Jan. 30-Feb. 12, 2004
Vol. 34, Issue 2
Back Issues
Darden to run ethics institute
First Lady of Virginia, Lisa Collis, a leader in public service
Facilities focus of BOV’s Student Affairs meeting
Headlines @ U.Va.
Undergrad wins Mitchell Scholarship
Online COMPASS makes room reservations easy
Humans began altering global climate thousands of years ago
Xiaoming ‘Peter’ Yu
Revisiting Racial Diversity
2004 Black History Month Calendar of Events
Stem-cell researcher finds unusual ally in GOP leader
Can the spam: E-mail filter weeds out those unwanted messages
Collage glues together numerous pespectives
What’s a Didjeridu?
Mini-med school accepting applications until Feb. 27
Students drive real estate market

Revisiting racial diversity

This is an excerpt from an opinion piece published in The Daily Progress on Jan. 18, 2004

By M. Rick Turner,
Dean of the Office of African-American Affairs

The University of Virginia, one of the nation’s premier institutions in research and in academics, has also become a leader in the retention and graduation of black students. ... It is no small feat that we ... graduate 87 percent of [black students], a percentage well above the national average. However, ... [I] have become increasingly concerned about the declining number of black students applying for undergraduate admission and subsequently enrolling as first-year students.

In its 2002 summer issue, The Journal of Blacks in Higher Education [noted that] ... “in recent years, black first-year students and overall black enrollments [at U.Va.] have dropped significantly.” ... [A] primary factor ... is the diminishing recruitment of black students. This situation initially resulted from the University’s concern about the threat of litigation from ... adversaries of affirmative action. The Supreme Court’s June 2003 decision upholding affirmative action has effectively alleviated that threat. ... [Therefore], it is important for the University of Virginia to resume aggressive recruitment ... [of] black students ... [and to] strengthen [its] ... commitment to ... creating a supportive and welcoming climate ... [for] African-American students, faculty, staff and administrators. ...

Clay Carson, a Martin Luther King Jr. scholar at Stanford University, reminds us that when we discuss ... diversity, the basic question should be, “Do African-Americans have access to educational opportunities equal to white Americans?” The answer is clearly a resounding “NO!” Diversity initiatives do not address the complexities of inherited disadvantage.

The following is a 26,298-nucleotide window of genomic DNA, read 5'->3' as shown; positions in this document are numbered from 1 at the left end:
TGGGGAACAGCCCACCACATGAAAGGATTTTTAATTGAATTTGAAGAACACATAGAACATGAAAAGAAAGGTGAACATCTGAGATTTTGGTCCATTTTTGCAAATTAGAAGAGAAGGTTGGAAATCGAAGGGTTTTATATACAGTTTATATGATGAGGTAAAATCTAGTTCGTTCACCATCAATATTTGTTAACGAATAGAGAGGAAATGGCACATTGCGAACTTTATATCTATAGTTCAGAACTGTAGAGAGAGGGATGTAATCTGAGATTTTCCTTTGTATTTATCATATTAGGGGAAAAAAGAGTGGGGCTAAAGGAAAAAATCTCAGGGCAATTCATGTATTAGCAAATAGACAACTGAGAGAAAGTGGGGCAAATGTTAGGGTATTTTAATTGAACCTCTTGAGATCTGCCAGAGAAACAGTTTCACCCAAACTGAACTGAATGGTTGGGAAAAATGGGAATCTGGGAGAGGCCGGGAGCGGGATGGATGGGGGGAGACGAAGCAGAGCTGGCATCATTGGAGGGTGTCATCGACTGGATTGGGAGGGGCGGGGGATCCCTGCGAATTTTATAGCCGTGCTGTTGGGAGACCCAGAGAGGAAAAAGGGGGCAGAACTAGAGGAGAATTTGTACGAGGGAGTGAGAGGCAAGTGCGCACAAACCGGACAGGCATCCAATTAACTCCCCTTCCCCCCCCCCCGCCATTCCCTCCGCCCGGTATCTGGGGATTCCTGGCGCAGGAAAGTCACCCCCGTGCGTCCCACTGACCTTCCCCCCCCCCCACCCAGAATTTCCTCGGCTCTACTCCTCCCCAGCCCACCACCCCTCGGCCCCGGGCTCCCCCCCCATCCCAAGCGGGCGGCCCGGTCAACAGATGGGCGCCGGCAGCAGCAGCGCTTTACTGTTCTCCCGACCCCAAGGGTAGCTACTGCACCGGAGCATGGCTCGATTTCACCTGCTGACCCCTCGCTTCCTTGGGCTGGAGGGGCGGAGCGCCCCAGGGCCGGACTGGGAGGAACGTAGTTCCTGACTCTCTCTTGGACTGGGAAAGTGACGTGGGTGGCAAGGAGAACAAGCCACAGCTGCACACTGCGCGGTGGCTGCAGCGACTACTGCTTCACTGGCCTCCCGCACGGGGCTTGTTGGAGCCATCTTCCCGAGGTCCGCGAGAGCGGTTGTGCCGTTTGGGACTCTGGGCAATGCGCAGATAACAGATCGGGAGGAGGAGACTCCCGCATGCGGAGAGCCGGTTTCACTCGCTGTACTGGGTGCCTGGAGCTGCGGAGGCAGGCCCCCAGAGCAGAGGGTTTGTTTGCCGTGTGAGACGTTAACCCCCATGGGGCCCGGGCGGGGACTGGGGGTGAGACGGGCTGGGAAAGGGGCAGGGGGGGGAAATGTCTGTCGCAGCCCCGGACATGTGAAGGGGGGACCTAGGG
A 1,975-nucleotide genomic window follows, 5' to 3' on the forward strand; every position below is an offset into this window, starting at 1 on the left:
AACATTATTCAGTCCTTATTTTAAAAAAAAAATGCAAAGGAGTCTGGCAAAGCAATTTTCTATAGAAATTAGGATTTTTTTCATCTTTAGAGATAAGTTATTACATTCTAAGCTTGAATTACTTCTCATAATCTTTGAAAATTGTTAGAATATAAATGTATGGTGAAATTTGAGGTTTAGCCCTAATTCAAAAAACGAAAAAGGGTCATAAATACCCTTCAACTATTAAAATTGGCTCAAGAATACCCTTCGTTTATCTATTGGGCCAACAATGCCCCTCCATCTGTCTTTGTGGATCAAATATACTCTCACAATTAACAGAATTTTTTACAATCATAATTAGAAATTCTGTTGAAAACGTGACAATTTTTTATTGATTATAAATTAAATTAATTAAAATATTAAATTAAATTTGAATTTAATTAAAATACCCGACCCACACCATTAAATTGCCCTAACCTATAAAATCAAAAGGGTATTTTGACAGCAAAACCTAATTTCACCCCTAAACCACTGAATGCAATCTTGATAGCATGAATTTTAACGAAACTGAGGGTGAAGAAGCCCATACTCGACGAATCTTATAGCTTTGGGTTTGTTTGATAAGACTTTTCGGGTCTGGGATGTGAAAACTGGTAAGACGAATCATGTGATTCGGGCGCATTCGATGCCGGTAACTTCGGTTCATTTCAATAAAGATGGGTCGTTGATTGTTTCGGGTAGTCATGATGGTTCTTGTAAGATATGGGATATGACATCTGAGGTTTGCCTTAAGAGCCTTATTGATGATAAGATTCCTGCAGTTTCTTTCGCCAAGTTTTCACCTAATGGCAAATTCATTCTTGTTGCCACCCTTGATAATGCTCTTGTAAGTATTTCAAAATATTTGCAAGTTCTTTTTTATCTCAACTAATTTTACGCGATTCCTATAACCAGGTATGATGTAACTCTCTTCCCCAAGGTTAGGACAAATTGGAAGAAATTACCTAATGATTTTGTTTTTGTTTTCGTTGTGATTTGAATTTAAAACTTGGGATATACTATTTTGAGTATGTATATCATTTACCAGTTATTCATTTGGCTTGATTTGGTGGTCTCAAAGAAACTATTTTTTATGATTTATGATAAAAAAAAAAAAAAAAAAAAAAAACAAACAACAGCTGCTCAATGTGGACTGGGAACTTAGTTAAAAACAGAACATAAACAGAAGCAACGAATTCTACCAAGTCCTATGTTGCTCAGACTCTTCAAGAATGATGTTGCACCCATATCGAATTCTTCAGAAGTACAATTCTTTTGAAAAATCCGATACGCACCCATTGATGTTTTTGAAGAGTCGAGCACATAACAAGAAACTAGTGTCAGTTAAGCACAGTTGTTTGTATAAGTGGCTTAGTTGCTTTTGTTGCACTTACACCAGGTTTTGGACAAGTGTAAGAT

Frank Hale, whom many consider to be the Father of Diversity, asserts in his new book, “Diversity in Higher Education: Why It Matters”: “It is an illusion to believe that diversity in its genuine sense is alive and well in the academy. ... Until sincere efforts are made to encourage campus communities to make the cause of diversity their own and translate it into models that work and produce positive results, it is sheer nonsense to have high-minded expectations.”

We want to be sure that the efforts of the University of Virginia are sincere and proactive. The Commission on Diversity and Equity, and the Special Committee on Diversity ... [were created] in part from the dismal racial climate on Grounds during 2003, when we witnessed racial assaults ..., biased reporting ..., [and] blackface incidents. ... If [these] efforts ... are to be taken seriously, ... the University [must] regain its momentum in enrolling black [undergraduate] students. ... [I]t must also ... make a significant difference in our black graduate and professional school enrollment. ...

Deneese L. Jones, in her Nov. 20, 2003, article in Black Issues in Higher Education, states, “A diverse administrative body means that issues of access and success for all students can be addressed from multiple perspectives. Additionally, the impact of diverse leadership for creating genuine academic communities can make a critical difference in the way institutions effectively educate and prepare future faculty and students to occupy their positions in the larger society.” ...

It is encouraging to see that the Office of the Provost has begun paying more attention to how deans and department chairs address the five-year decline in the percentage of black faculty. Holding administrators accountable for addressing the hiring and retention of black faculty is an important step forward. We must address these important issues of diversity by developing creative strategies and bold leadership that are seriously committed to implementing them.

As the number-one public institution in higher education, the University of Virginia must do no less than lead.


© Copyright 2004 by the Rector and Visitors
of the University of Virginia

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